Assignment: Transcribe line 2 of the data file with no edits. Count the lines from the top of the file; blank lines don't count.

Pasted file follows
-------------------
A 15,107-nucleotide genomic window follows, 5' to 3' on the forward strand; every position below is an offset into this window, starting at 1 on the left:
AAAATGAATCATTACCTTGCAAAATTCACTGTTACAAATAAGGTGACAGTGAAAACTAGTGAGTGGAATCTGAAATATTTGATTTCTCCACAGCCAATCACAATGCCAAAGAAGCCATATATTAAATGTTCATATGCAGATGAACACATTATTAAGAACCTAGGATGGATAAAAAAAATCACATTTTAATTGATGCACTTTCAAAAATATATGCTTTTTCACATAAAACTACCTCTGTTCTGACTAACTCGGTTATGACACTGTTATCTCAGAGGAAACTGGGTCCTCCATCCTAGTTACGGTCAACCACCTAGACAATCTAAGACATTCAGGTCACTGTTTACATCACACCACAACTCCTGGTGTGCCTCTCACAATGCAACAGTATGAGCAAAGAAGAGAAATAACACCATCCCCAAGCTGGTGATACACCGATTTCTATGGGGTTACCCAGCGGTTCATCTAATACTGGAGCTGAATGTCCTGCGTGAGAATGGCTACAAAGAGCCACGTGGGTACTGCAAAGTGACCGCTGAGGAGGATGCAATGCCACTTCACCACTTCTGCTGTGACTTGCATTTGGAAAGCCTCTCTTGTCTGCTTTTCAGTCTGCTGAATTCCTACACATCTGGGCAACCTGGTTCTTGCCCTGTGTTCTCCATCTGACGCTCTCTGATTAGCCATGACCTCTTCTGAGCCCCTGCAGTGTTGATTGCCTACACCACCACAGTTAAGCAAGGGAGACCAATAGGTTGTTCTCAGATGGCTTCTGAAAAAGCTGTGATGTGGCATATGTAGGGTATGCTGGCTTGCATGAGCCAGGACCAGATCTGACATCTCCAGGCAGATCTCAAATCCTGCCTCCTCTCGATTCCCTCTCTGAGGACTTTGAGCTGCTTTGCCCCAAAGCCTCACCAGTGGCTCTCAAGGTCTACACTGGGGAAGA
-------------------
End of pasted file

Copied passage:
AAAATGAATCATTACCTTGCAAAATTCACTGTTACAAATAAGGTGACAGTGAAAACTAGTGAGTGGAATCTGAAATATTTGATTTCTCCACAGCCAATCACAATGCCAAAGAAGCCATATATTAAATGTTCATATGCAGATGAACACATTATTAAGAACCTAGGATGGATAAAAAAAATCACATTTTAATTGATGCACTTTCAAAAATATATGCTTTTTCACATAAAACTACCTCTGTTCTGACTAACTCGGTTATGACACTGTTATCTCAGAGGAAACTGGGTCCTCCATCCTAGTTACGGTCAACCACCTAGACAATCTAAGACATTCAGGTCACTGTTTACATCACACCACAACTCCTGGTGTGCCTCTCACAATGCAACAGTATGAGCAAAGAAGAGAAATAACACCATCCCCAAGCTGGTGATACACCGATTTCTATGGGGTTACCCAGCGGTTCATCTAATACTGGAGCTGAATGTCCTGCGTGAGAATGGCTACAAAGAGCCACGTGGGTACTGCAAAGTGACCGCTGAGGAGGATGCAATGCCACTTCACCACTTCTGCTGTGACTTGCATTTGGAAAGCCTCTCTTGTCTGCTTTTCAGTCTGCTGAATTCCTACACATCTGGGCAACCTGGTTCTTGCCCTGTGTTCTCCATCTGACGCTCTCTGATTAGCCATGACCTCTTCTGAGCCCCTGCAGTGTTGATTGCCTACACCACCACAGTTAAGCAAGGGAGACCAATAGGTTGTTCTCAGATGGCTTCTGAAAAAGCTGTGATGTGGCATATGTAGGGTATGCTGGCTTGCATGAGCCAGGACCAGATCTGACATCTCCAGGCAGATCTCAAATCCTGCCTCCTCTCGATTCCCTCTCTGAGGACTTTGAGCTGCTTTGCCCCAAAGCCTCACCAGTGGCTCTCAAGGTCTACACTGGGGAAGA